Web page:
FSM would disapprove of terror wishes

By Adam Kotlarczyk


That’s the question that residents of Dover, Pennsylvania and TV evangelist Pat Robertson must have asked themselves.

Robertson recently made headlines for an on-air tirade against Dover’s voters.

Why? Because they recently voted out eight of the nine school board members who’d ordered the introduction of Intelligent Design in high school science classes.

The board had ordered a statement about ID to be read to all ninth-grade biology students, spurring eleven parents and the American Civil Liberties Union to sue.

They contended that ID was camouflaged Creationism and the school was trying to impose religion on students.

A judge will decide the fate of the case, but the fate of the board members was sealed by voters.

Enter Robertson. Last week he told the “good citizens” of Dover, “If there is a disaster in your area, don’t turn to God; you just rejected him from your city.”

Forget the fact that Robertson implies God is malicious and unforgiving, and that voters rejected God not from the city, but from the science classroom.

Robertson’s comments still reveal what many see as the central paradox of ID: If voters kicked “God” out of Dover, then Robertson is revealing that ID is exactly what its critics say – a flimsy disguise for Creationism.

Most ID supporters insist their hypothesis doesn’t refer to a Christian God – rather, an anonymous divine “intelligence.”

This concept, however, leaves itself open to scrutiny, as is evidenced by a growing sect of “Pastafarians” – an apparently worldwide group of devotees who satirically claim the world was created when an intelligence called the Flying Spaghetti Monster reached out “His Noodly Appendage.”

Yes, I’m serious. Google “Flying Spaghetti Monster.”

In an open letter posted on their Web site and addressed to school boards across the nation – including Dover’s – the group claims to hope for “the time when these three theories are given equal time in our science classrooms across the country, and eventually the world; One-third time for Intelligent Design, one-third time for Flying Spaghetti Monsterism, and one-third time for logical conjecture based on overwhelming observable evidence.”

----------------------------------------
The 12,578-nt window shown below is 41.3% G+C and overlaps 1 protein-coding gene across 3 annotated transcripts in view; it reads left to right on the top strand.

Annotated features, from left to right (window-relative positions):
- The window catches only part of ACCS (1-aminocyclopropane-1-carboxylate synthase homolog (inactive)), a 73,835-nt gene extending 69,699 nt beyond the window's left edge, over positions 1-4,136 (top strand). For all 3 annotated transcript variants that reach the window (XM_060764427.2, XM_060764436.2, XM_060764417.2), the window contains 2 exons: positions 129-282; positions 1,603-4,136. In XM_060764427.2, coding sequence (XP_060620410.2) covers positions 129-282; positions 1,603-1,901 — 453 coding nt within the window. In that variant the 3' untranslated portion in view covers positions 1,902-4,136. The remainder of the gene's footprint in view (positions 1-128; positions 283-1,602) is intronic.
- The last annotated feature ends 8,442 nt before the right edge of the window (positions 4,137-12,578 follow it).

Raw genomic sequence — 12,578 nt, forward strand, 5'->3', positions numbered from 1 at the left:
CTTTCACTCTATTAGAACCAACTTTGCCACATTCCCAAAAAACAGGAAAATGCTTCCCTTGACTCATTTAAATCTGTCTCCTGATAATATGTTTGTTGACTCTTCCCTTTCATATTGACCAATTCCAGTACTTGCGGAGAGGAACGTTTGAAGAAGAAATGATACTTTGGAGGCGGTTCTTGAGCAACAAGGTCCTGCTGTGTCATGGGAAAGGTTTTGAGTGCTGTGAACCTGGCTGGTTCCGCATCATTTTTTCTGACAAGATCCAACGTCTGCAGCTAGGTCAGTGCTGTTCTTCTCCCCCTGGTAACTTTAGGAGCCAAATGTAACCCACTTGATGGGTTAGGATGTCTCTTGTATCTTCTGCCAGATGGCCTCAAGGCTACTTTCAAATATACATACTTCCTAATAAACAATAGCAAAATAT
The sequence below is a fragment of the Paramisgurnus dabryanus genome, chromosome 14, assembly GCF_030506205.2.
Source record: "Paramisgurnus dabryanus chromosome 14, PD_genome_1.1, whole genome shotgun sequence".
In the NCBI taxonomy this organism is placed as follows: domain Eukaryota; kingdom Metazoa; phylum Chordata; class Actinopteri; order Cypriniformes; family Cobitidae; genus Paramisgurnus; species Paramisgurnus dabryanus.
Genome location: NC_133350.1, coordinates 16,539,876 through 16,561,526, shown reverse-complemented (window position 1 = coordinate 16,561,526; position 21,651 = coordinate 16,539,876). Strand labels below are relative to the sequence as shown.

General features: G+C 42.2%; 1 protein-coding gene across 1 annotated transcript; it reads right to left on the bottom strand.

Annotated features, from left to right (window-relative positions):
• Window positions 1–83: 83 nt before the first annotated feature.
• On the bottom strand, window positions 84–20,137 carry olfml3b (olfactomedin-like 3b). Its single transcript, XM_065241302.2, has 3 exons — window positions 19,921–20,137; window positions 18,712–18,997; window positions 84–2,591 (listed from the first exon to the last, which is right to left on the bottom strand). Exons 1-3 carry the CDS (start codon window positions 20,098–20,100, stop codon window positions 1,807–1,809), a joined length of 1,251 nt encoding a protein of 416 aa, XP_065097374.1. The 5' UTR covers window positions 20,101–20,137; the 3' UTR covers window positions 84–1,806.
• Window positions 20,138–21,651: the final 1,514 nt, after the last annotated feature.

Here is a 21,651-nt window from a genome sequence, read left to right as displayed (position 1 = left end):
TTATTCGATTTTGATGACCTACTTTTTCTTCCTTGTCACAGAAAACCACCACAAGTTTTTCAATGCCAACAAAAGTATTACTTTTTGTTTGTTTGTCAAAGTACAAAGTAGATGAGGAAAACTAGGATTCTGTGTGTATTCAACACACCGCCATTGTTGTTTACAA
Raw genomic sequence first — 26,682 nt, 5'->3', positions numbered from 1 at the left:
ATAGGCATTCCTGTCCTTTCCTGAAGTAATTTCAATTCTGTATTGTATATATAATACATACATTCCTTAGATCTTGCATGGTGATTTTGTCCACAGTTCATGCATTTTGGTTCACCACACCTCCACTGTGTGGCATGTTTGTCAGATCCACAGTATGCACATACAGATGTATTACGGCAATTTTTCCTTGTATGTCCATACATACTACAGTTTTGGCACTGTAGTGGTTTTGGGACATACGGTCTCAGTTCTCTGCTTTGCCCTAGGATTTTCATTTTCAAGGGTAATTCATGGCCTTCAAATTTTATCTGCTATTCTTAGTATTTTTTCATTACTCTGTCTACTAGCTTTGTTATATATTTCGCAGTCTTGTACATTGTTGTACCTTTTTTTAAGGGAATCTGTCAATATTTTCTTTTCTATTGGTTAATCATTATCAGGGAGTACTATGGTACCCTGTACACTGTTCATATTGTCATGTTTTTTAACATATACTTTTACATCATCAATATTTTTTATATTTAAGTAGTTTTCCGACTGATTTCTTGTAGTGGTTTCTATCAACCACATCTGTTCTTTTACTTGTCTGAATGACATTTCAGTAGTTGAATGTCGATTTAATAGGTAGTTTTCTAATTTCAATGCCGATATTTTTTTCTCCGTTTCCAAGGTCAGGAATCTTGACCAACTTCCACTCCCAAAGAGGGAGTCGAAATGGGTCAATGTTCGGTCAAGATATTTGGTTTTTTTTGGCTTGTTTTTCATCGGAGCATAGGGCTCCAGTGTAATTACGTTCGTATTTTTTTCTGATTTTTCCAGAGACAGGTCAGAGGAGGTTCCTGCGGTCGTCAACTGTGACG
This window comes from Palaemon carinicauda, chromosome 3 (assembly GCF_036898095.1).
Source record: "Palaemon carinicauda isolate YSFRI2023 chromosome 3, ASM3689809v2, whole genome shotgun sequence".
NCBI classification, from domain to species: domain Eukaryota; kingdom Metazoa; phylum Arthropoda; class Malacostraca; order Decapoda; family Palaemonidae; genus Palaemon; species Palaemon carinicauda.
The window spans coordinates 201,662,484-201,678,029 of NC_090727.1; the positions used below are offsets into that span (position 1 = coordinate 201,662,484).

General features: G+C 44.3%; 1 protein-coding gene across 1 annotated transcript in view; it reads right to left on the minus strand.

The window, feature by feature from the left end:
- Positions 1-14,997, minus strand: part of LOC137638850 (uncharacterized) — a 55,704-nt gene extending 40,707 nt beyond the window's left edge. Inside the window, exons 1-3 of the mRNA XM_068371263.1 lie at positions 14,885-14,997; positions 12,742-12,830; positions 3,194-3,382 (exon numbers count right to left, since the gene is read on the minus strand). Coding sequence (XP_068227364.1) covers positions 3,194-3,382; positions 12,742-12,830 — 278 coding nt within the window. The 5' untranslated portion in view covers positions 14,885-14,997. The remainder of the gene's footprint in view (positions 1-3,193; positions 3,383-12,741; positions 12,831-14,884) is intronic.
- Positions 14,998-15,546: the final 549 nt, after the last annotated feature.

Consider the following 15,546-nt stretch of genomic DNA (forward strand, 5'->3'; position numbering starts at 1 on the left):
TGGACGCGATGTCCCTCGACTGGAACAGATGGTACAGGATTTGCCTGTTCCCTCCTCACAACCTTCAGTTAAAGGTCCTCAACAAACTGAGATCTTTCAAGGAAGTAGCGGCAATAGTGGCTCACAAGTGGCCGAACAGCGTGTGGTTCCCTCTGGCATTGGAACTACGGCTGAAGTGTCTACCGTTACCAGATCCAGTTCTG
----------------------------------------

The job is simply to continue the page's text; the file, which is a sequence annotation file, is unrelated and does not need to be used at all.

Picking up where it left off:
FSM adds some much needed levity to the ID debate. And it makes a compelling point: If ID isn’t about a Christian God, then why shouldn’t its teachings include something as ridiculous as a Flying Spaghetti Monster?

Unfortunately, Pat Robertson wasn’t the only person wishing destruction on a community last week. Proving that there are plenty of people deserving to be flogged by a “noodly appendage,” Fox News’ Bill O’Reilly went “Robertson” on San Francisco.

The city just passed a proposition discouraging public schools from allowing military recruiters on campus.

The purpose was to limit what Mayor Gavin Newsom calls “predatory recruiting” in schools.

O’Reilly, who presumably doesn’t have any high school age children of his own, was incensed.

On national radio, he said to San Francisco, “If al-Qaida comes in here and blows you up, we’re not going to do anything about it. We’re going to say, ‘look every other place in America is off limits to you, except San Francisco. You want to blow up the Coit Tower, go ahead.’”

His choice of landmarks was a poor one – the Coit Tower was erected in honor of firefighters. But his vitriol is itself irresponsible and out of line.

One has to wonder how people would react if a liberal did the same thing, encouraging a terrorist attack on American soil.

What if Michael Moore didn’t like a new Oklahoma law and suggested terrorists crash planes into the Murrah Building memorial in Oklahoma City?

O’Reilly’s hypocrisy is heightened still further because just last winter he condemned controversial professor Ward Churchill. O’Reilly claimed, in effect, that Churchill said America deserved the terrorist attacks of September 11th, 2001.

Apparently, only Bill O’Reilly is allowed to determine who should and should not be attacked by terrorists.

To me, it seems like that should be left up to the Flying Spaghetti Monster.

Columns reflect the opinion of the author and not necessarily that of the Northern Star staff.